Plus, what you can do to solve each.
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You've dedicated so much time and energy to planning your dinner party, and you think you have all of your bases covered, but then an accident happens and throws you for a loop. If this sounds like your worst nightmare, then it's important to become well-versed in the most common entertaining mishaps; once you understand what's most likely to go awry, you'll be better equipped to handle anything that comes your way. Ahead, four road blocks that can arise in the middle of your fête, as well as tips on how to prevent them from spoiling an otherwise perfect get-together.

Four place settings with patterned napkins and placemats
Credit: Lennart Weibull

Late Guests

If you have been cooking all day, you likely have everything timed down to the minute. Late guests, however, can throw your whole meal into a state of peril; you run the risk of serving cold dishes, or worse, overcooked food. That's why party planner JoAnn Gregoli, the owner of Elegant Occasions by Joann Gregoli, suggests planning a buffer period into your timeline. "I recommend having a 15 minute buffer to allow for late arrivals so the food is not overcooked," she says. "If the guests are later, just lower the oven to a warm temperature and cover the dish with foil so it retains moisture."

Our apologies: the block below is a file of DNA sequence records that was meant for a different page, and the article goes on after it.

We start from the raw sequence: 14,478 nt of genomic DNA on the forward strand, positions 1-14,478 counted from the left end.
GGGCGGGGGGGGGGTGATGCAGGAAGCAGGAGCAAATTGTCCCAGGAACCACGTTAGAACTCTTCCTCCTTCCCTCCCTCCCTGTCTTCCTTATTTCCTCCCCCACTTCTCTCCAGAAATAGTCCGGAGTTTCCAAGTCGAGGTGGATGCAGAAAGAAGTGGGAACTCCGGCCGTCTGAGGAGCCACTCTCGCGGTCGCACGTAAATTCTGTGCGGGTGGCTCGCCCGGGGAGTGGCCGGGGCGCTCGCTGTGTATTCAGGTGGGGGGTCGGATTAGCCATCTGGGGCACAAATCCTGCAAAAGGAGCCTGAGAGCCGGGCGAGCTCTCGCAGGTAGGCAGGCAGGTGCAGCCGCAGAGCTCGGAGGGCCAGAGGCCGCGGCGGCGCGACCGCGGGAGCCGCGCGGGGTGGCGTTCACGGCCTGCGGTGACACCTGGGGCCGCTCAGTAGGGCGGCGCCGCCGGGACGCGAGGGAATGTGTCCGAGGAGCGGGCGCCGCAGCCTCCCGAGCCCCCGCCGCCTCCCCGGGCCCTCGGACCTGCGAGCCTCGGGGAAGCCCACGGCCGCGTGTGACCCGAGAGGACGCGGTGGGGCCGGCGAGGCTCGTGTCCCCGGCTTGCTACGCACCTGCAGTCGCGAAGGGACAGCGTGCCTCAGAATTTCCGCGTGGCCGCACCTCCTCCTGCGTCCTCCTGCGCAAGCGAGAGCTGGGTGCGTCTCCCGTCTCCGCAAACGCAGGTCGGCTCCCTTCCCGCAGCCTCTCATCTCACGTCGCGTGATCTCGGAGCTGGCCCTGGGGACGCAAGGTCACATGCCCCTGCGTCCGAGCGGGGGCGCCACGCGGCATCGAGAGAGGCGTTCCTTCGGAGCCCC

Too Much of a Good Thing

It's good host etiquette to keep your guests' drinks full, but overdoing it can lead to some discomfort—and, of course, a safety hazard if they drove to your home. Gregoli advises preemptively controlling your loved ones' alcohol intake, "as you are liable if something happens," she says. To limit consumption, consider serving a punch with a low ABV or wine spritzers (as opposed to full glasses). "And if someone overindulges, you should offer a ride home," she adds.

Power Problems

Even the best weather can turn nefarious in an instant—an unexpected storm could always blow in and blow out your power. "If you happen to experience a power loss, have lots of candles on standby and turn the party into a romantic dinner party with candle light," advises Gregoli, who says to try and make the best of a situation supremely outside of your control. "If the oven is electric, turn to your outdoor grill to heat the food."

Have a Backup Ready to Go

There's always a chance that you could drop a plate of food on your way to the table or whip up a hollandaise sauce that curdles. It can't hurt, notes Gregoli, to have a backup option on hand for any necessary swap-outs. "If you can replace it with staples, then do so—if not, skip the course. No one will know the difference."

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